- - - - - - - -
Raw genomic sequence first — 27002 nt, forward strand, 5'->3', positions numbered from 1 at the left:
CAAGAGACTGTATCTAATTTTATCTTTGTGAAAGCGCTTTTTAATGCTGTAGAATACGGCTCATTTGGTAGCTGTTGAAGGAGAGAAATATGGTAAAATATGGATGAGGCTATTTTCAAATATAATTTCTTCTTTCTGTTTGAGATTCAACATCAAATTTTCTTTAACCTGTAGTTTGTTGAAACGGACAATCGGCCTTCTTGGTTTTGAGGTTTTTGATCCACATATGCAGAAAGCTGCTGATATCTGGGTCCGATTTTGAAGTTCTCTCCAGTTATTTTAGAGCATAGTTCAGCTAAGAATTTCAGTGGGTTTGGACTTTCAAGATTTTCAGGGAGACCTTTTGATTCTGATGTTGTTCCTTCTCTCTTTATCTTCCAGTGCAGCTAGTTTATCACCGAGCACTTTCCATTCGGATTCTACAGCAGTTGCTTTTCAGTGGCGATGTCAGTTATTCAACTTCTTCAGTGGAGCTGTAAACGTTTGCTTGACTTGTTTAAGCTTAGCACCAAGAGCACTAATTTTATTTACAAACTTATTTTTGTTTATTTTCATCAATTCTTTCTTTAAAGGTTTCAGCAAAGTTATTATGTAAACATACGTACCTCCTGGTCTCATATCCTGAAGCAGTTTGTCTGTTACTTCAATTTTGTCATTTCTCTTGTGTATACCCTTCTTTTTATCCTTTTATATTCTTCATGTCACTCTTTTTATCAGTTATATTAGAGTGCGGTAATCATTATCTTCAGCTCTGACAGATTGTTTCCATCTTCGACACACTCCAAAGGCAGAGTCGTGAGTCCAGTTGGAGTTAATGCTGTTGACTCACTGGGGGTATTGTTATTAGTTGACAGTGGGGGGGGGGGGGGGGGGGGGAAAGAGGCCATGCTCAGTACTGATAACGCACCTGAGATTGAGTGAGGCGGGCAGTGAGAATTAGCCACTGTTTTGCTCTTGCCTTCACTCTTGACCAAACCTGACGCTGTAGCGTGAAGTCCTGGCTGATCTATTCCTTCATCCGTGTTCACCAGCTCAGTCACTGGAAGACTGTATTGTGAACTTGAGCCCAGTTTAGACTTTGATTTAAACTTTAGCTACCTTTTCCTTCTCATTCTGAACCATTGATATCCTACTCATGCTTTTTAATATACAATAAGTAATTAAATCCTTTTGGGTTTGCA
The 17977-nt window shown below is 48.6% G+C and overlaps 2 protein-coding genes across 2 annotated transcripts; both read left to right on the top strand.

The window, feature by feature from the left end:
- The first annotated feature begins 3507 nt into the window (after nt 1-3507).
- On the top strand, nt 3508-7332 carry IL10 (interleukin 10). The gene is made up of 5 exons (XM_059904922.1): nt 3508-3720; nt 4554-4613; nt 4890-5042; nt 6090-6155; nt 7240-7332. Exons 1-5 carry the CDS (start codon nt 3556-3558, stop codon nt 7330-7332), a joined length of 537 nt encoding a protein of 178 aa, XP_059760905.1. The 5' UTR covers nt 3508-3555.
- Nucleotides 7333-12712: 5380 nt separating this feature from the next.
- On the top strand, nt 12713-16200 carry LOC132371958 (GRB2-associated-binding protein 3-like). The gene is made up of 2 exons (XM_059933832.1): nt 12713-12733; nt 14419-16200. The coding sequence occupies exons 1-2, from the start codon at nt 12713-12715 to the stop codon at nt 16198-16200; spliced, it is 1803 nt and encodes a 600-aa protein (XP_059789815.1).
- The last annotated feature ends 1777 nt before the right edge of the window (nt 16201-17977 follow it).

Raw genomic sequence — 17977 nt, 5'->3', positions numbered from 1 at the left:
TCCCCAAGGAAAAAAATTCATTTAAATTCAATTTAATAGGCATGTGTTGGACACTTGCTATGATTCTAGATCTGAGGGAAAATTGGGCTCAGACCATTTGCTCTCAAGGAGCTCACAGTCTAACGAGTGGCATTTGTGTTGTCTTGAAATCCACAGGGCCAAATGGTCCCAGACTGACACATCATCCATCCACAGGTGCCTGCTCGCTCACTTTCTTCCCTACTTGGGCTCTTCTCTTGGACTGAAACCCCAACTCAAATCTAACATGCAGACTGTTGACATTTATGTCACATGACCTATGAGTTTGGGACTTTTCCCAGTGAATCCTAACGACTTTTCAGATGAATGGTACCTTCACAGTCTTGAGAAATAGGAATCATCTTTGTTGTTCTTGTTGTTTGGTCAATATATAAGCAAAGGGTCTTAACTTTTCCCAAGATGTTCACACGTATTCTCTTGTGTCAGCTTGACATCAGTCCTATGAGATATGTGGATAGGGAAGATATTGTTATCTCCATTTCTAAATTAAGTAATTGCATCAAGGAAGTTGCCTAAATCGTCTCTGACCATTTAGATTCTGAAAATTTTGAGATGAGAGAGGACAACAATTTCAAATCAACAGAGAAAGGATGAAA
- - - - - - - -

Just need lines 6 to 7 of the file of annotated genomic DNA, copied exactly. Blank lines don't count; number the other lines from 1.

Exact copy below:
- On the top strand, nt 3508-7332 carry IL10 (interleukin 10). The gene is made up of 5 exons (XM_059904922.1): nt 3508-3720; nt 4554-4613; nt 4890-5042; nt 6090-6155; nt 7240-7332. Exons 1-5 carry the CDS (start codon nt 3556-3558, stop codon nt 7330-7332), a joined length of 537 nt encoding a protein of 178 aa, XP_059760905.1. The 5' UTR covers nt 3508-3555.
- Nucleotides 7333-12712: 5380 nt separating this feature from the next.